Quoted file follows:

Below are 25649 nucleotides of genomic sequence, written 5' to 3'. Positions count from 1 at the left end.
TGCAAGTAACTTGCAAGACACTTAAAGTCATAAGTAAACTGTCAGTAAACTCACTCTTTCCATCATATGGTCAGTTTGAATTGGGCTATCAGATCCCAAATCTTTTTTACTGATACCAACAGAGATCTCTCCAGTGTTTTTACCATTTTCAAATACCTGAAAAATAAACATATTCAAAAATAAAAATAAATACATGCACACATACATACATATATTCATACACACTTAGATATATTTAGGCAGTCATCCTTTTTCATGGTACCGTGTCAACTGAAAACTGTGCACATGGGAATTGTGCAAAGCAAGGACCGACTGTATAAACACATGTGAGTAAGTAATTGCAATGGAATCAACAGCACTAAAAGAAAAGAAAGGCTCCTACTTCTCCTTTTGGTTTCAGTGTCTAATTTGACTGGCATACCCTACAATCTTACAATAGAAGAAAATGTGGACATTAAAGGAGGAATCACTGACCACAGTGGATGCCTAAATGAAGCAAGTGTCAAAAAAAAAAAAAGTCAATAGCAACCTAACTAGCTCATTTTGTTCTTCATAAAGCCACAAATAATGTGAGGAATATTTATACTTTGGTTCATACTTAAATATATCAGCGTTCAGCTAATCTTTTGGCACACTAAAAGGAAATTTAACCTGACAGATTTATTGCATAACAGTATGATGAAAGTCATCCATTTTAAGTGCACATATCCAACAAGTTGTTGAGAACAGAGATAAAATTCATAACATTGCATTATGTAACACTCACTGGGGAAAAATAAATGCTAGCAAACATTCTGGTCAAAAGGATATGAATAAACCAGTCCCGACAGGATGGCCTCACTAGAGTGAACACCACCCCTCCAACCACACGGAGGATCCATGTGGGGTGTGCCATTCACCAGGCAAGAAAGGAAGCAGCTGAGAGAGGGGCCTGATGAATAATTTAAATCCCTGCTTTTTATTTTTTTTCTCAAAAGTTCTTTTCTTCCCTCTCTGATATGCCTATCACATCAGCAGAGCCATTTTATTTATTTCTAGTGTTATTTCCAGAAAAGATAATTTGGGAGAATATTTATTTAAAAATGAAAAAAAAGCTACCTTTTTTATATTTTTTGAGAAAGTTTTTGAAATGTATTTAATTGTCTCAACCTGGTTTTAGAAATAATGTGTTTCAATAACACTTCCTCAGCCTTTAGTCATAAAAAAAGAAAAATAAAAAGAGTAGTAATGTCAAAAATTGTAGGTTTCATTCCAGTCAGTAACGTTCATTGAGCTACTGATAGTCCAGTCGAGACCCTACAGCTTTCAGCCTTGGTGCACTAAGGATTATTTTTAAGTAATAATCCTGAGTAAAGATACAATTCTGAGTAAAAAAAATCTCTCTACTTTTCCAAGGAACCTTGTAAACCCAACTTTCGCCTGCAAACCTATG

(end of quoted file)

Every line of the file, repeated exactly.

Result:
Below are 25649 nucleotides of genomic sequence, written 5' to 3'. Positions count from 1 at the left end.
TGCAAGTAACTTGCAAGACACTTAAAGTCATAAGTAAACTGTCAGTAAACTCACTCTTTCCATCATATGGTCAGTTTGAATTGGGCTATCAGATCCCAAATCTTTTTTACTGATACCAACAGAGATCTCTCCAGTGTTTTTACCATTTTCAAATACCTGAAAAATAAACATATTCAAAAATAAAAATAAATACATGCACACATACATACATATATTCATACACACTTAGATATATTTAGGCAGTCATCCTTTTTCATGGTACCGTGTCAACTGAAAACTGTGCACATGGGAATTGTGCAAAGCAAGGACCGACTGTATAAACACATGTGAGTAAGTAATTGCAATGGAATCAACAGCACTAAAAGAAAAGAAAGGCTCCTACTTCTCCTTTTGGTTTCAGTGTCTAATTTGACTGGCATACCCTACAATCTTACAATAGAAGAAAATGTGGACATTAAAGGAGGAATCACTGACCACAGTGGATGCCTAAATGAAGCAAGTGTCAAAAAAAAAAAAAGTCAATAGCAACCTAACTAGCTCATTTTGTTCTTCATAAAGCCACAAATAATGTGAGGAATATTTATACTTTGGTTCATACTTAAATATATCAGCGTTCAGCTAATCTTTTGGCACACTAAAAGGAAATTTAACCTGACAGATTTATTGCATAACAGTATGATGAAAGTCATCCATTTTAAGTGCACATATCCAACAAGTTGTTGAGAACAGAGATAAAATTCATAACATTGCATTATGTAACACTCACTGGGGAAAAATAAATGCTAGCAAACATTCTGGTCAAAAGGATATGAATAAACCAGTCCCGACAGGATGGCCTCACTAGAGTGAACACCACCCCTCCAACCACACGGAGGATCCATGTGGGGTGTGCCATTCACCAGGCAAGAAAGGAAGCAGCTGAGAGAGGGGCCTGATGAATAATTTAAATCCCTGCTTTTTATTTTTTTTCTCAAAAGTTCTTTTCTTCCCTCTCTGATATGCCTATCACATCAGCAGAGCCATTTTATTTATTTCTAGTGTTATTTCCAGAAAAGATAATTTGGGAGAATATTTATTTAAAAATGAAAAAAAAGCTACCTTTTTTATATTTTTTGAGAAAGTTTTTGAAATGTATTTAATTGTCTCAACCTGGTTTTAGAAATAATGTGTTTCAATAACACTTCCTCAGCCTTTAGTCATAAAAAAAGAAAAATAAAAAGAGTAGTAATGTCAAAAATTGTAGGTTTCATTCCAGTCAGTAACGTTCATTGAGCTACTGATAGTCCAGTCGAGACCCTACAGCTTTCAGCCTTGGTGCACTAAGGATTATTTTTAAGTAATAATCCTGAGTAAAGATACAATTCTGAGTAAAAAAAATCTCTCTACTTTTCCAAGGAACCTTGTAAACCCAACTTTCGCCTGCAAACCTATG